The Left’s retreat from its land acquisition policy, the centrepiece of its efforts at industrialization in West Bengal, is now complete. At least that’s the signal that one gets from its lukewarm attitude on acquiring land for the DLF township in Dankuni, near Kolkata. The change comes after the Left’s reversal in local bodies elections in the state last month.
DLF had outbid other rivals for the 4,840-acre township project in July 2006. It had offered more than Rs2,700 crore or roughly Rs56 lakh per acre. On Tuesday, West Bengal urban development minister Ashok Bhattacharya said his government would not acquire land forcibly for the project.
Small players have acquired more than 2,000 acres of land at Dankuni in the last two years, making it clear that DLF would be in no position to acquire land for its project. The logic of such piecemeal acquisitions by small players, as experience across India shows, is to make a killing when bigger players enter the land market in such situations.
The Left’s great failure does not lie in being unable to persuade people to part with their land. It lies elsewhere. It failed to create an appropriate policy environment where perverse incentives don’t throttle investors. It had the opportunity to do so, for at the Centre it has taken all manner of policy initiatives (from providing intellectual leadership to ideas such as the National Rural Employment Guarantee Scheme, among others). Ideological blinkers and the fear that it would be seen as pro-business (which is what it tried to be, through the backdoor, in Singur and Nandigram) locked its mind.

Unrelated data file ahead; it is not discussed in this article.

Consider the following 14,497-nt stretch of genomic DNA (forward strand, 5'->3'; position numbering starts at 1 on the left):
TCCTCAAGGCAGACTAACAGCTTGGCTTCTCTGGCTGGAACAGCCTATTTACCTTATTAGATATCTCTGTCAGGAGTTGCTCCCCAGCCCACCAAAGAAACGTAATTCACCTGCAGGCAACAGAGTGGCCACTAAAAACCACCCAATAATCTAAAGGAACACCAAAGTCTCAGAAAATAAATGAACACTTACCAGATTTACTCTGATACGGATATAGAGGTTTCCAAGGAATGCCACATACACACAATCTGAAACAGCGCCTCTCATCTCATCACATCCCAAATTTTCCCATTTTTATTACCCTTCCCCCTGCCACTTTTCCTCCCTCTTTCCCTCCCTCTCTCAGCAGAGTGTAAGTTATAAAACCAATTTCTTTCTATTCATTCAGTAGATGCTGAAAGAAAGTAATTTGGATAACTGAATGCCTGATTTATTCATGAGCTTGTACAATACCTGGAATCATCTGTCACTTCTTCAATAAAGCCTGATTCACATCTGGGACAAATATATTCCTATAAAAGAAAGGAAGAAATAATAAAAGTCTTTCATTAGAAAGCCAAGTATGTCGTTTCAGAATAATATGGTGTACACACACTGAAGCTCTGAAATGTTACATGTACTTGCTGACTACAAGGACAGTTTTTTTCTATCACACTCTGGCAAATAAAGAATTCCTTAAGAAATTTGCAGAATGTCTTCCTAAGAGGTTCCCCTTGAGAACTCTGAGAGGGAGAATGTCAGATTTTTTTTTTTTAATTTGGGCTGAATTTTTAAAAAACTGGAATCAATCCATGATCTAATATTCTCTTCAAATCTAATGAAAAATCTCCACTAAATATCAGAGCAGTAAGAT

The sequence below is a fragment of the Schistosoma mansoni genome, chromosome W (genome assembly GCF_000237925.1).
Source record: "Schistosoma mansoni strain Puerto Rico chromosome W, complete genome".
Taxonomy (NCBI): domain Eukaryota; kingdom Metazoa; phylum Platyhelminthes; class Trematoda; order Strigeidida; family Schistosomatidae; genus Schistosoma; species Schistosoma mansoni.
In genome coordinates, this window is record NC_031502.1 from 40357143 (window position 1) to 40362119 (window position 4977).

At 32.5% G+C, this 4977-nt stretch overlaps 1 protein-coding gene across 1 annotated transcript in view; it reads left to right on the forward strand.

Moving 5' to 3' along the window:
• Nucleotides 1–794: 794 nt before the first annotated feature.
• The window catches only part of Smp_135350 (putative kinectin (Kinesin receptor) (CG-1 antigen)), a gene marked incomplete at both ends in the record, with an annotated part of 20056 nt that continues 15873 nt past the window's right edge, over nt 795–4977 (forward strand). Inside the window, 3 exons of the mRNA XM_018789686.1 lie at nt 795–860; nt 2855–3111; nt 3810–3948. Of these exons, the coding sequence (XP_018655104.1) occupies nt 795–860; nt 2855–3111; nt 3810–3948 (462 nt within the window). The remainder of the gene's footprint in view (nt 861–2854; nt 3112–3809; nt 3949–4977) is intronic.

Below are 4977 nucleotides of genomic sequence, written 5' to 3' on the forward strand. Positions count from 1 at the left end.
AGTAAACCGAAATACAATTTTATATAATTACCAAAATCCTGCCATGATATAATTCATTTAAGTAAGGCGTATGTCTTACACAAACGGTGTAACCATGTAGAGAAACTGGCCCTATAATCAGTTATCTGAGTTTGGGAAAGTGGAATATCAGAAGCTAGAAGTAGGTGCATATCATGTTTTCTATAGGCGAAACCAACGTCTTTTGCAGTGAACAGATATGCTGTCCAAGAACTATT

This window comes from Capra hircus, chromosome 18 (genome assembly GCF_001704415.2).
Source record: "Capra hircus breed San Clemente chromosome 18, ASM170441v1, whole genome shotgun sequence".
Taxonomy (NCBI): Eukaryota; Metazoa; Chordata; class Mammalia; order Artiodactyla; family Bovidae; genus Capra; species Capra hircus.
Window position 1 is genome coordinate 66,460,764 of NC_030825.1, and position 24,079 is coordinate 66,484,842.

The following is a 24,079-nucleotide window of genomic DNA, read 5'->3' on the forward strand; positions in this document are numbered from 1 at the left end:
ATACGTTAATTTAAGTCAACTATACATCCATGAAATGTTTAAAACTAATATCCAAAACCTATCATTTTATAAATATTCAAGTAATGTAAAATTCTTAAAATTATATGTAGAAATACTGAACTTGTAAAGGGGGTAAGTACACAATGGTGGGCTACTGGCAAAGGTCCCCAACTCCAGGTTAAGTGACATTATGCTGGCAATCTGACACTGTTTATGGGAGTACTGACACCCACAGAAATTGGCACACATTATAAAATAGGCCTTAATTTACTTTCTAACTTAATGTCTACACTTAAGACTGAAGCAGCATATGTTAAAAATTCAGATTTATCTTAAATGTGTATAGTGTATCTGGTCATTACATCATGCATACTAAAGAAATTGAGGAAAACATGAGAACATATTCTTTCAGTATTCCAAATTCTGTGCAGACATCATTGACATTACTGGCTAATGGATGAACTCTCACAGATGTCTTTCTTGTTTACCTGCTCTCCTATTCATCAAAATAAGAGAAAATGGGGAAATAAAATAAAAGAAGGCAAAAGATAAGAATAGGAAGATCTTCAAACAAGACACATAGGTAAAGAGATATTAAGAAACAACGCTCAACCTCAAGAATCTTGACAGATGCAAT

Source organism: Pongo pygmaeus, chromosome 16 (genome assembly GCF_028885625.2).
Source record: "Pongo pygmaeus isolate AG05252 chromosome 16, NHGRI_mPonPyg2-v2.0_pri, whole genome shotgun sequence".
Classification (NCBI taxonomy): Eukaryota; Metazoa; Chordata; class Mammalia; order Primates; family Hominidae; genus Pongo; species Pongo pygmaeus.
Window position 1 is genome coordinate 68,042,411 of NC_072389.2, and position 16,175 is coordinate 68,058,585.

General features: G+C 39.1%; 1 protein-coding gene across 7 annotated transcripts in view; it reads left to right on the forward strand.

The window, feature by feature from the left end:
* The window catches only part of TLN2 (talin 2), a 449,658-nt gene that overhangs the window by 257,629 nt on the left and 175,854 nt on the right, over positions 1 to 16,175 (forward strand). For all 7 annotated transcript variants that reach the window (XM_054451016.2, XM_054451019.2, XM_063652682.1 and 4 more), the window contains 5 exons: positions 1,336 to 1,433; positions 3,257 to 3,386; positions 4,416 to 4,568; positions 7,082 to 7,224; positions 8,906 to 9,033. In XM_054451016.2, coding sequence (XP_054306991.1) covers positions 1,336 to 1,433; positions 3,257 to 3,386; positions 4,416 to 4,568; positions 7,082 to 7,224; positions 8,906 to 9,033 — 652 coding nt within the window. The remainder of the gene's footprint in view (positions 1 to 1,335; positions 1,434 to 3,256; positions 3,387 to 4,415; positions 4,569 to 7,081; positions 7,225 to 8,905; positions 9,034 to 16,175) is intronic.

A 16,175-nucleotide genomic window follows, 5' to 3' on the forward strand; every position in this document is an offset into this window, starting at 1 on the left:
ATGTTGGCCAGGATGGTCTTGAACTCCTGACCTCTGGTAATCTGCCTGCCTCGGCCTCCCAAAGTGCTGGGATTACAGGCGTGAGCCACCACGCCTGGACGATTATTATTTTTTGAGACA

Instead, it tried a political fix to the problem by bringing the state in and coercing people into submission. That never works. Smart legislation that would prevent holdouts by fly-by-night operators was called for. It was never thought of. How have other countries overcome this problem? What mechanisms can be created to discourage land speculation? Are there political alternatives to the power of eminent domain? These were the questions it never seriously applied its mind to. It should have. As a result, it now faces serious political risks in its bastion after ruling it without opposition for 31 years.
What prevented the Left from seeing the land issue clearly? Write to us at firstname.lastname@example.org